The Australian premiere was mounted at the Sydney Opera House by the Sydney Theatre Company on February 4, 2006. The cast included Alison Bell, Jennifer Flowers, and Christopher Garbardi, and was directed by Julian Meyrick. This was followed by the Asian debut of Doubt in Singapore on March 21, 2006, by ACTION Theatre, directed by Samantha Scott-Blackhall, with Nora Samosir as Sister Aloysius, Lim Yu-Beng as Father Flynn and Pam Oei as Sister James. The next production was in the Philippines on June 2, 2006. Doubt ran at the Auckland Theater Company in New Zealand, from March 16 to April 8, 2006, directed by Colin McColl, with Latham Gaines as Father Flynn, Elizabeth Hawthorne as Sister Aloysius, Kate Prior as Sister James and Goretti Chadwick as Mrs Muller.[4]

In the Czech Republic, the play was premiered in 2007 by National Theatre in Prague with Jaromíra Mílová, Jan Novotný, Magdaléna Borová and Eva Salzmannová. In 2012 it was staged by a Czech non-professional theater group[5] with Andrea Jeřábková, Libor Ulovec, Lucie Koderová and Martha Coutin Caicedo in the roles. The latter was awarded the Best Czech Non-Professional Drama Performance 2012.

The play was staged in the Philippines in 2006 by Atlantis Productions. This production starred Cherie Gil as Sister Aloysius and played at the Carlos P. Romulo Theater at the RCBC Plaza in June 2006.[6]

The play premiered in Britain at the Tricycle Theatre. Directed by Nicolas Kent, it starred Dearbhla Molloy as Sister Aloysius, Nikki Amuka-Bird as Mrs Muller, Padraic Delaney as Father Flynn and Marcella Plunkett as Sister James.[7] The production ran from November 22, 2007, to January 12, 2008.

The play was directed by Roman Polanski during its run at the Théâtre Hébertot in Paris in late 2006. In April 2007, it was staged in Warsaw, Poland, by producer Gene Gutowski, at Polonia Theatre.

A production directed by Mel Hooley with Zimbabwean actors Kevin Hanssen and Anne Fischer was staged at Dorchester Arts in Dorset from August 19–21, 2010, supported by the British Council.

A production opened in Sydney, Australia, at the Old Fitzroy Theatre on May 12, 2017. The cast, Belinda Giblin (Sister Aloysius), Matilda Ridgway (Sister James), Damian de Montemas (Father Flynn) and Charmaine Bingwa (Mrs Muller), was directed by Dino Dimitriadis.

On June 1, 2023, the Roundabout Theatre Company announced that the play would receive its first Broadway revival at the Todd Haimes Theatre as part of its 2023–2024 season, starring Tyne Daly as Sister Aloysius and Liev Schreiber as Father Flynn.[8][9] However, the first preview was cancelled, and on February 6, 2024, it was announced that Daly had to exit the production due to hospitalization. Isabel Keating, Daly's understudy, took over the role until February 11, 2024, with Amy Ryan assuming the role full time on February 13, 2024.[10][11]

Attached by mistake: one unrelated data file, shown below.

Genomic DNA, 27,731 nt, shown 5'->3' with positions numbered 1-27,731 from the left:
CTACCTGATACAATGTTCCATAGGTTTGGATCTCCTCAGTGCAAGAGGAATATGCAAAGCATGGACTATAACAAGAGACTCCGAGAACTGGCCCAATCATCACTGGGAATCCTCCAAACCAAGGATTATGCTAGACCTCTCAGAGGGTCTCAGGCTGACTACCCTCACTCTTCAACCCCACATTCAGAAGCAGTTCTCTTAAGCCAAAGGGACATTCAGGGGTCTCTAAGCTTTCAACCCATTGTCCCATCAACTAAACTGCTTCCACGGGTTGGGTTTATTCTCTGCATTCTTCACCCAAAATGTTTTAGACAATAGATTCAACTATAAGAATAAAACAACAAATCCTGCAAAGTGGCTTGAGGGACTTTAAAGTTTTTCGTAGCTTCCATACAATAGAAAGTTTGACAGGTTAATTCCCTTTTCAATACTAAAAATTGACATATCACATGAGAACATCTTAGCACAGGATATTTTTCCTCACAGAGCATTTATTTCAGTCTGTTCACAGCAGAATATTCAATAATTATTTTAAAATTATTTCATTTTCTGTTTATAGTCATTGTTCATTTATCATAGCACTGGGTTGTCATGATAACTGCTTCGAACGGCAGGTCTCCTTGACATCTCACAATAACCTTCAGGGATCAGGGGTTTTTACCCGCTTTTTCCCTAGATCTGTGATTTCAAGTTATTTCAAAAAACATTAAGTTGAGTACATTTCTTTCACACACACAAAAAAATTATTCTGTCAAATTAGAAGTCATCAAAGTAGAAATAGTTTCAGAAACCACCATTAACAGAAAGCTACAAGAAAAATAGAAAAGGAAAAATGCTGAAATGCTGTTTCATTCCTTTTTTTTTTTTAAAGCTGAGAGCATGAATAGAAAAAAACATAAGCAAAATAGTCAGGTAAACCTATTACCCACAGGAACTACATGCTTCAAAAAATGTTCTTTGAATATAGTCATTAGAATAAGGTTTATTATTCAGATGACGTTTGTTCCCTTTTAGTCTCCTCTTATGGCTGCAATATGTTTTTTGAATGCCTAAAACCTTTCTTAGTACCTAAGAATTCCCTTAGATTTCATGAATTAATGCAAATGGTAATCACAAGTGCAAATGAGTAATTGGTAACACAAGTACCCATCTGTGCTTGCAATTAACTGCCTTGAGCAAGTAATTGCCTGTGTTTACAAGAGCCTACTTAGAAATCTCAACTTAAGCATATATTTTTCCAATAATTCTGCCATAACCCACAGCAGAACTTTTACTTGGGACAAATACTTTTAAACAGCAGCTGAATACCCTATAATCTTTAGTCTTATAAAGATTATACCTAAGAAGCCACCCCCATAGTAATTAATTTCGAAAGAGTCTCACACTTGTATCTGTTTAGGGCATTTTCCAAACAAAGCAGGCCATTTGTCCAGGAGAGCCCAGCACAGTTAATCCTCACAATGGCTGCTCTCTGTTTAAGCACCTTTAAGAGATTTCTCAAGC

Awards and nominations

2005 Broadway production

Year Award Category Nominee Result
2005 Tony Awards Best Play Won
Best Performance by a Leading Actor in a Play Brían F. O'Byrne Nominated
Best Performance by a Leading Actress in a Play Cherry Jones Won
Best Performance by a Featured Actress in a Play Heather Goldenhersh Nominated
Adriane Lenox Won
Best Direction of a Play Doug Hughes Won
Best Scenic Design in a Play John Lee Beatty Nominated
Best Lighting Design in a Play Pat Collins Nominated
Drama Desk Awards Outstanding New Play Won
Outstanding Actor in a Play Brían F. O'Byrne Won
Outstanding Actress in a Play Cherry Jones Won
Outstanding Featured Actress in a Play Adriane Lenox Won
Outstanding Director of a Play Doug Hughes Won
Pulitzer Prize Drama John Patrick Shanley Won
Theatre World Award Heather Goldenhersh Won

2024 Broadway revival

Year Award Category Nominee Result
2024 Tony Awards Best Performance by a Leading Actor in a Play Liev Schreiber Nominated
Best Performance by a Leading Actress in a Play Amy Ryan Nominated
Best Performance by a Featured Actress in a Play Quincy Tyler Bernstine Nominated

Adaptations

A 2008 film adaptation by Miramax stars Meryl Streep as Sister Aloysius, Philip Seymour Hoffman as Father Flynn, Amy Adams as Sister James and Viola Davis as Mrs. Miller (the name was changed in the film). Production began on December 1, 2007, with playwright John Patrick Shanley directing and Scott Rudin producing.[12]

An opera based on the play, commissioned by the Minnesota Opera, premiered in 2013, with music by Douglas J. Cuomo to a libretto by Shanley.

References

  1. ^ Simonson, Robert (April 4, 2005). "Doubt wins the Pulitzer Prize". Playbill. Archived from the original on August 29, 2008.
  2. ^ Marks, Peter (December 16, 2004). "An Unshakable 'Doubt'". The Washington Post.
  3. ^ Brantley, Ben (November 4, 2004). "A Nun Who Is Certain, Even If Truth Is Not". The New York Times.
  4. ^ "Auckland Theatre Company presents Doubt". Scoop. March 3, 2006. Retrieved June 2, 2008.
  5. ^ "Soliteater homepage".
  6. ^ Abunda, Boy (May 31, 2006). "Cherie Gil Sheds Villaness Persona for Doubt". Philippine Star & Philippine Headline News Online. Archived from the original on December 19, 2008. Retrieved December 16, 2008.
  7. ^ "Photo Flash: 'Doubt'". Broadway World. November 23, 2007.
  8. ^ "Doubt: A Parable". www.roundabouttheatre.org. Retrieved June 1, 2023.
  9. ^ Harms, Talaura (June 1, 2023). "Tony Winners Tyne Daly and Liev Shreiber Will Return to Broadway in Doubt: A Parable". Playbill. Retrieved June 1, 2023.
  10. ^ Culwell-Brock, Logan (February 6, 2024). "Tyne Daly Exiting Broadway Revival of Doubt; Amy Ryan Taking Over – The Roundabout Theatre Company revival of John Patrick Shanley's play began previews February 3". Playbill. Retrieved February 6, 2024.
  11. ^ Green, Jesse (March 7, 2024). "Review: In 'Doubt,' What He Knows, She Knows, God Knows – Liev Schreiber and Amy Ryan star in a revival of John Patrick Shanley's moral head spinner about pride, the priesthood and presumptions of pedophilia". The New York Times. Archived from the original on March 8, 2024. Retrieved March 10, 2024.
  12. ^ Pincus-Roth, Zachary (April 19, 2007). "Meryl Streep and Philip Seymour Hoffman to Star in Doubt Film". Playbill. Archived from the original on April 27, 2007. Retrieved April 19, 2007.

Bibliography

  • Shanley, John Patrick (2005). Doubt: A Parable. New York: Theatre Communications. ISBN 978-1-55936-276-4.

External links

This page was last edited on 17 June 2024, at 02:45